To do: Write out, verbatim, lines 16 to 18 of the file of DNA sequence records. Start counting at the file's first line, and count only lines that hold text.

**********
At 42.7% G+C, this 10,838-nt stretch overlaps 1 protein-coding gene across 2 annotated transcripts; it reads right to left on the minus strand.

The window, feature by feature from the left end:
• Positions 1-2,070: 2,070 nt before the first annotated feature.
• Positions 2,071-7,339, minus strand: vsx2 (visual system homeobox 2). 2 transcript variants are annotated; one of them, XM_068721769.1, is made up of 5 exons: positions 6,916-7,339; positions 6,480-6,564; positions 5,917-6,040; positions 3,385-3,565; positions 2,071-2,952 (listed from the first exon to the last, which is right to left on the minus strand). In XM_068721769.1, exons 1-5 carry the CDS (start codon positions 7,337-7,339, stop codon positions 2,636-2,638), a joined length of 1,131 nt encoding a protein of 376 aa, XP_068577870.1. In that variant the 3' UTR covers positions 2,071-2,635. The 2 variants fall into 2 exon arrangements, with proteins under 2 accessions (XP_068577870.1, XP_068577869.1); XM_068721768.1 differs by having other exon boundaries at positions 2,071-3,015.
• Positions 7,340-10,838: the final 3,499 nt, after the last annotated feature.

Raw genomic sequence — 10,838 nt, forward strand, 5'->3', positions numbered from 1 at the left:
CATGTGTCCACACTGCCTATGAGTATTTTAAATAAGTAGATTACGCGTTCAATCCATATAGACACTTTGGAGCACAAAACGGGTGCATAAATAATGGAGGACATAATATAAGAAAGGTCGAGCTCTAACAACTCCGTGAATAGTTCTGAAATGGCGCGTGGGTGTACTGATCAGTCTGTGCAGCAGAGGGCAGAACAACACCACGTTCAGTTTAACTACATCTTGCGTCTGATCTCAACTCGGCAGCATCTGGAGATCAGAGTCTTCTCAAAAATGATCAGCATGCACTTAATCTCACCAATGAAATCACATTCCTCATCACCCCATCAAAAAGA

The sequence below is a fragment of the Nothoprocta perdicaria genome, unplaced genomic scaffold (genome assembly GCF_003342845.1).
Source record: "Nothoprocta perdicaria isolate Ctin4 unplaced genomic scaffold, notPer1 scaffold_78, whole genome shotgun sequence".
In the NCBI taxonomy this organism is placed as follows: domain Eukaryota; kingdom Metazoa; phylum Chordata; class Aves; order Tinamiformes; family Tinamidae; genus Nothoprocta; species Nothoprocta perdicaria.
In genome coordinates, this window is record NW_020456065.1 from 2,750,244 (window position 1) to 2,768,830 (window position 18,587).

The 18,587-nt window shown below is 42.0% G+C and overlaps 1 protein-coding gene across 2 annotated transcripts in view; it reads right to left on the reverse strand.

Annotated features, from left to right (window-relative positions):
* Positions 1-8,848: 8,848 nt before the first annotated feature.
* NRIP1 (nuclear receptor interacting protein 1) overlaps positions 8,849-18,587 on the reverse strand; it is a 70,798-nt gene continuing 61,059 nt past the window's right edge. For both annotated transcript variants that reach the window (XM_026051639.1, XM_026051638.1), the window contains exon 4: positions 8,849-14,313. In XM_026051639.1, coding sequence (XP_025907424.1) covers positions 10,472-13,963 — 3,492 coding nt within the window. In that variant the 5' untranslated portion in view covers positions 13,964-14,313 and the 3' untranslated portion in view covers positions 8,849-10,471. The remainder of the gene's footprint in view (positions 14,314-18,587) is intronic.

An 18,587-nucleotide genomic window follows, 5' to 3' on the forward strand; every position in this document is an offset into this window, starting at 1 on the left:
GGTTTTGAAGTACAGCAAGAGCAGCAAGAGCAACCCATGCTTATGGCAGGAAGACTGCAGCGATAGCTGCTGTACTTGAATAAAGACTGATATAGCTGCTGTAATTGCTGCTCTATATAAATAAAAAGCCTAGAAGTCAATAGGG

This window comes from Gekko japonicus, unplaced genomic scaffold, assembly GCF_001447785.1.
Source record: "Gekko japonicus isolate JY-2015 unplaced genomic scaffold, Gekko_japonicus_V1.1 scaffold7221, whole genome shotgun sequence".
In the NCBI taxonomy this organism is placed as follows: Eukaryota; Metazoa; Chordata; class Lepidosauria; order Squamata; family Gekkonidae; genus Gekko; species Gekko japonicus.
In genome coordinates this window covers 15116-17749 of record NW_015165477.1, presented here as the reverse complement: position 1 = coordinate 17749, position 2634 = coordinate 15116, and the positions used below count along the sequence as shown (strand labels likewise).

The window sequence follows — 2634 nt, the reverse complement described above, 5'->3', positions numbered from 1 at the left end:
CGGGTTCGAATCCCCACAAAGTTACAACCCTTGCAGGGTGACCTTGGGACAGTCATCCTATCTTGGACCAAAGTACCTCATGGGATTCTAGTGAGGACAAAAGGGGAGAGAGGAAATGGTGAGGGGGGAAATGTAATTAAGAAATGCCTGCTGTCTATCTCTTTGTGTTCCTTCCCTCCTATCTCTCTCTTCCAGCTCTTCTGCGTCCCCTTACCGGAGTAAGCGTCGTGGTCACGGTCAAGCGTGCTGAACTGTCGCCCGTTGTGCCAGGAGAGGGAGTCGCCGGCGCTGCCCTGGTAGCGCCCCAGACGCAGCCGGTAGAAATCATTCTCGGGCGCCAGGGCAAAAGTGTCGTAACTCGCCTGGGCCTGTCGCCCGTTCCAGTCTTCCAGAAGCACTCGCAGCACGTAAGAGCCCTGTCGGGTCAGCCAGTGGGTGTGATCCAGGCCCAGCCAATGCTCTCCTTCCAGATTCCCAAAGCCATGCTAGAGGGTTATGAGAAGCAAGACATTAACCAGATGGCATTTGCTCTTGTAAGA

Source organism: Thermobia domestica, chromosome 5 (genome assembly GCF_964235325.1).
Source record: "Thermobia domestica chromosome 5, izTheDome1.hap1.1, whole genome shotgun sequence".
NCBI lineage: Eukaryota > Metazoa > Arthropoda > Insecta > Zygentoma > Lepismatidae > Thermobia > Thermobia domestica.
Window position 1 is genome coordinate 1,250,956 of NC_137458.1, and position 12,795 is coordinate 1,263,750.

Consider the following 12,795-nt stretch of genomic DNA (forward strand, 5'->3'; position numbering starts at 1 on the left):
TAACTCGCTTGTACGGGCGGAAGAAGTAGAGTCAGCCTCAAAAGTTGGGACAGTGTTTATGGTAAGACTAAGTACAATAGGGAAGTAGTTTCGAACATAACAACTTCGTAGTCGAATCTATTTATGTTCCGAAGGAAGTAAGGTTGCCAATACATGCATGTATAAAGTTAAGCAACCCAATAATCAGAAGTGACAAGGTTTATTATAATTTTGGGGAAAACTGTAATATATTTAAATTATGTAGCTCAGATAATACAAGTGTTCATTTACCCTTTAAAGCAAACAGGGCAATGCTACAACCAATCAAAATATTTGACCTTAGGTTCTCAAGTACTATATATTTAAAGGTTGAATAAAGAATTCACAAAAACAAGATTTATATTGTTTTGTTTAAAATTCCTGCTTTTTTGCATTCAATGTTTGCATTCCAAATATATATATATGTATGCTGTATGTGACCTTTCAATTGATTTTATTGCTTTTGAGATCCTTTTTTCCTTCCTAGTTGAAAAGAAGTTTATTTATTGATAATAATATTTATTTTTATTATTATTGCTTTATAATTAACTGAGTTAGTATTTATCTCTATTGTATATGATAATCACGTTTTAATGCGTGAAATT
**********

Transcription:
An 18,587-nucleotide genomic window follows, 5' to 3' on the forward strand; every position in this document is an offset into this window, starting at 1 on the left:
GGTTTTGAAGTACAGCAAGAGCAGCAAGAGCAACCCATGCTTATGGCAGGAAGACTGCAGCGATAGCTGCTGTACTTGAATAAAGACTGATATAGCTGCTGTAATTGCTGCTCTATATAAATAAAAAGCCTAGAAGTCAATAGGG

This window comes from Gekko japonicus, unplaced genomic scaffold, assembly GCF_001447785.1.